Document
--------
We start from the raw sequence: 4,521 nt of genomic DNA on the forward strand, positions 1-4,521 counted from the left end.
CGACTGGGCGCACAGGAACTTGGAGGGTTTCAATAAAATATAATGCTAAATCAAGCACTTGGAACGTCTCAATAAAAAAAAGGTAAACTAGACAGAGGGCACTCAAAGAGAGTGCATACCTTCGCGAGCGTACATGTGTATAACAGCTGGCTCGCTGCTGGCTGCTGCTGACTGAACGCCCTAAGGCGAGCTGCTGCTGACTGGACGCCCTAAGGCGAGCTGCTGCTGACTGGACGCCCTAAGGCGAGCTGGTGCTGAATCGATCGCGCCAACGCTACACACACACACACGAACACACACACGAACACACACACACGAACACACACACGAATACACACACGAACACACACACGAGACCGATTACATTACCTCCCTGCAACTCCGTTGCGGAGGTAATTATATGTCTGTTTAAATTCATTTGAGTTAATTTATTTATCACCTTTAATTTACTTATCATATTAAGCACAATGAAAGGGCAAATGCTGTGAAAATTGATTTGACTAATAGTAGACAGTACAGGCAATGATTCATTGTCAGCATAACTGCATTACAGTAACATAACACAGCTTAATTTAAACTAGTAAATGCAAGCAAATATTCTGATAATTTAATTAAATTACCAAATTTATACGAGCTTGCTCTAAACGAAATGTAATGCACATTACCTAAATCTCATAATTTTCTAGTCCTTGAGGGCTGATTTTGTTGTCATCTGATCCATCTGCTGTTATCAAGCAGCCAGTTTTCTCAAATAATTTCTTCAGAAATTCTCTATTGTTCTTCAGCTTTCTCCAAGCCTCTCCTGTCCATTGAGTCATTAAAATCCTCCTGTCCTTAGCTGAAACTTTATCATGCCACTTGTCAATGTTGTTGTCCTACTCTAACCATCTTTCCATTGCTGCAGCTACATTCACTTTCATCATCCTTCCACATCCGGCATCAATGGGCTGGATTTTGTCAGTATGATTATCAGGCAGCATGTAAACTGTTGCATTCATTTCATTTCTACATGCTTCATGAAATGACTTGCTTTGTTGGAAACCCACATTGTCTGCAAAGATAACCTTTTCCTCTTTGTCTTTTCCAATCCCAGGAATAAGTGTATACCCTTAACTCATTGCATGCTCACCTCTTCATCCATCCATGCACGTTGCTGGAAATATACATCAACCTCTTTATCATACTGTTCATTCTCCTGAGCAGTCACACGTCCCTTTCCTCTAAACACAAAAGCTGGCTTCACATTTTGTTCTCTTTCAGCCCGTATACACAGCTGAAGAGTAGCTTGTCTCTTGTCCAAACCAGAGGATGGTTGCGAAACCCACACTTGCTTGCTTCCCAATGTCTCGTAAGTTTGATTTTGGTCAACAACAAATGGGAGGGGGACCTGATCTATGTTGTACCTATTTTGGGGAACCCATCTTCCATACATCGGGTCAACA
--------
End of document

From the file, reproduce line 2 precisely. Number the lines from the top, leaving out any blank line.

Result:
CGACTGGGCGCACAGGAACTTGGAGGGTTTCAATAAAATATAATGCTAAATCAAGCACTTGGAACGTCTCAATAAAAAAAAGGTAAACTAGACAGAGGGCACTCAAAGAGAGTGCATACCTTCGCGAGCGTACATGTGTATAACAGCTGGCTCGCTGCTGGCTGCTGCTGACTGAACGCCCTAAGGCGAGCTGCTGCTGACTGGACGCCCTAAGGCGAGCTGCTGCTGACTGGACGCCCTAAGGCGAGCTGGTGCTGAATCGATCGCGCCAACGCTACACACACACACACGAACACACACACGAACACACACACACGAACACACACACGAATACACACACGAACACACACACGAGACCGATTACATTACCTCCCTGCAACTCCGTTGCGGAGGTAATTATATGTCTGTTTAAATTCATTTGAGTTAATTTATTTATCACCTTTAATTTACTTATCATATTAAGCACAATGAAAGGGCAAATGCTGTGAAAATTGATTTGACTAATAGTAGACAGTACAGGCAATGATTCATTGTCAGCATAACTGCATTACAGTAACATAACACAGCTTAATTTAAACTAGTAAATGCAAGCAAATATTCTGATAATTTAATTAAATTACCAAATTTATACGAGCTTGCTCTAAACGAAATGTAATGCACATTACCTAAATCTCATAATTTTCTAGTCCTTGAGGGCTGATTTTGTTGTCATCTGATCCATCTGCTGTTATCAAGCAGCCAGTTTTCTCAAATAATTTCTTCAGAAATTCTCTATTGTTCTTCAGCTTTCTCCAAGCCTCTCCTGTCCATTGAGTCATTAAAATCCTCCTGTCCTTAGCTGAAACTTTATCATGCCACTTGTCAATGTTGTTGTCCTACTCTAACCATCTTTCCATTGCTGCAGCTACATTCACTTTCATCATCCTTCCACATCCGGCATCAATGGGCTGGATTTTGTCAGTATGATTATCAGGCAGCATGTAAACTGTTGCATTCATTTCATTTCTACATGCTTCATGAAATGACTTGCTTTGTTGGAAACCCACATTGTCTGCAAAGATAACCTTTTCCTCTTTGTCTTTTCCAATCCCAGGAATAAGTGTATACCCTTAACTCATTGCATGCTCACCTCTTCATCCATCCATGCACGTTGCTGGAAATATACATCAACCTCTTTATCATACTGTTCATTCTCCTGAGCAGTCACACGTCCCTTTCCTCTAAACACAAAAGCTGGCTTCACATTTTGTTCTCTTTCAGCCCGTATACACAGCTGAAGAGTAGCTTGTCTCTTGTCCAAACCAGAGGATGGTTGCGAAACCCACACTTGCTTGCTTCCCAATGTCTCGTAAGTTTGATTTTGGTCAACAACAAATGGGAGGGGGACCTGATCTATGTTGTACCTATTTTGGGGAACCCATCTTCCATACATCGGGTCAACA